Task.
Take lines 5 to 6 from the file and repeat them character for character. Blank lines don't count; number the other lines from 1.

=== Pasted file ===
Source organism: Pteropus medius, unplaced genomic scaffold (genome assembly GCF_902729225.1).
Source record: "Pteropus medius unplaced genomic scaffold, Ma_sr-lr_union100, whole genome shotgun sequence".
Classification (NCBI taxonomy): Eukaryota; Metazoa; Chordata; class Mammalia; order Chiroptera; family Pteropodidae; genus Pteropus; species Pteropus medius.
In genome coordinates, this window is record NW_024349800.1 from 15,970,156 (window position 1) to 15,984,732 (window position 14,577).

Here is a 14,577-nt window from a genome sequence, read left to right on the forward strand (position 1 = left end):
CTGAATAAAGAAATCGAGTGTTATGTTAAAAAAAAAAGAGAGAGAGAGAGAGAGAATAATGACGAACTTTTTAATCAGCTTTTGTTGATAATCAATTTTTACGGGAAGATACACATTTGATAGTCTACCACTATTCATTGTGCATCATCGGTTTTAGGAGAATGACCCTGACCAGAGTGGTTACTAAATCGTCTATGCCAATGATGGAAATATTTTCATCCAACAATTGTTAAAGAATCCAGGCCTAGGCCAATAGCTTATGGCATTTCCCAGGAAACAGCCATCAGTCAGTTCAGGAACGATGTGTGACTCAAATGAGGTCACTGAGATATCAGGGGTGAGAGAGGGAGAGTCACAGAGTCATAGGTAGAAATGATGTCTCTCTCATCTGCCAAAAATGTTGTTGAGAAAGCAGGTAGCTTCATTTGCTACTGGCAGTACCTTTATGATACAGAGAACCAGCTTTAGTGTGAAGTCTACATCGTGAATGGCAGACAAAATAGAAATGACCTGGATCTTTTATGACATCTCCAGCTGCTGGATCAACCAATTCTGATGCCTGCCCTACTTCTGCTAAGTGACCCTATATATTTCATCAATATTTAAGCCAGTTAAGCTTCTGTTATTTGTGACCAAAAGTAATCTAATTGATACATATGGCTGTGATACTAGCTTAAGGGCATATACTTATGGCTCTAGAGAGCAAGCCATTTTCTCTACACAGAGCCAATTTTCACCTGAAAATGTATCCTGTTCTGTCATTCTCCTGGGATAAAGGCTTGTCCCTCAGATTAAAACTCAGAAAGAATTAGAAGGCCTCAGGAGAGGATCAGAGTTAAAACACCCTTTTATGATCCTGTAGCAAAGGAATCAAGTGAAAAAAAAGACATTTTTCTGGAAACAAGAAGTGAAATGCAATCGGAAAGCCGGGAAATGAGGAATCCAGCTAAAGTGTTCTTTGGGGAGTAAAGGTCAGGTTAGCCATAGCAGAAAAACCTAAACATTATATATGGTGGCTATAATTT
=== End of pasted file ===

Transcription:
Here is a 14,577-nt window from a genome sequence, read left to right on the forward strand (position 1 = left end):
CTGAATAAAGAAATCGAGTGTTATGTTAAAAAAAAAAGAGAGAGAGAGAGAGAGAATAATGACGAACTTTTTAATCAGCTTTTGTTGATAATCAATTTTTACGGGAAGATACACATTTGATAGTCTACCACTATTCATTGTGCATCATCGGTTTTAGGAGAATGACCCTGACCAGAGTGGTTACTAAATCGTCTATGCCAATGATGGAAATATTTTCATCCAACAATTGTTAAAGAATCCAGGCCTAGGCCAATAGCTTATGGCATTTCCCAGGAAACAGCCATCAGTCAGTTCAGGAACGATGTGTGACTCAAATGAGGTCACTGAGATATCAGGGGTGAGAGAGGGAGAGTCACAGAGTCATAGGTAGAAATGATGTCTCTCTCATCTGCCAAAAATGTTGTTGAGAAAGCAGGTAGCTTCATTTGCTACTGGCAGTACCTTTATGATACAGAGAACCAGCTTTAGTGTGAAGTCTACATCGTGAATGGCAGACAAAATAGAAATGACCTGGATCTTTTATGACATCTCCAGCTGCTGGATCAACCAATTCTGATGCCTGCCCTACTTCTGCTAAGTGACCCTATATATTTCATCAATATTTAAGCCAGTTAAGCTTCTGTTATTTGTGACCAAAAGTAATCTAATTGATACATATGGCTGTGATACTAGCTTAAGGGCATATACTTATGGCTCTAGAGAGCAAGCCATTTTCTCTACACAGAGCCAATTTTCACCTGAAAATGTATCCTGTTCTGTCATTCTCCTGGGATAAAGGCTTGTCCCTCAGATTAAAACTCAGAAAGAATTAGAAGGCCTCAGGAGAGGATCAGAGTTAAAACACCCTTTTATGATCCTGTAGCAAAGGAATCAAGTGAAAAAAAAGACATTTTTCTGGAAACAAGAAGTGAAATGCAATCGGAAAGCCGGGAAATGAGGAATCCAGCTAAAGTGTTCTTTGGGGAGTAAAGGTCAGGTTAGCCATAGCAGAAAAACCTAAACATTATATATGGTGGCTATAATTT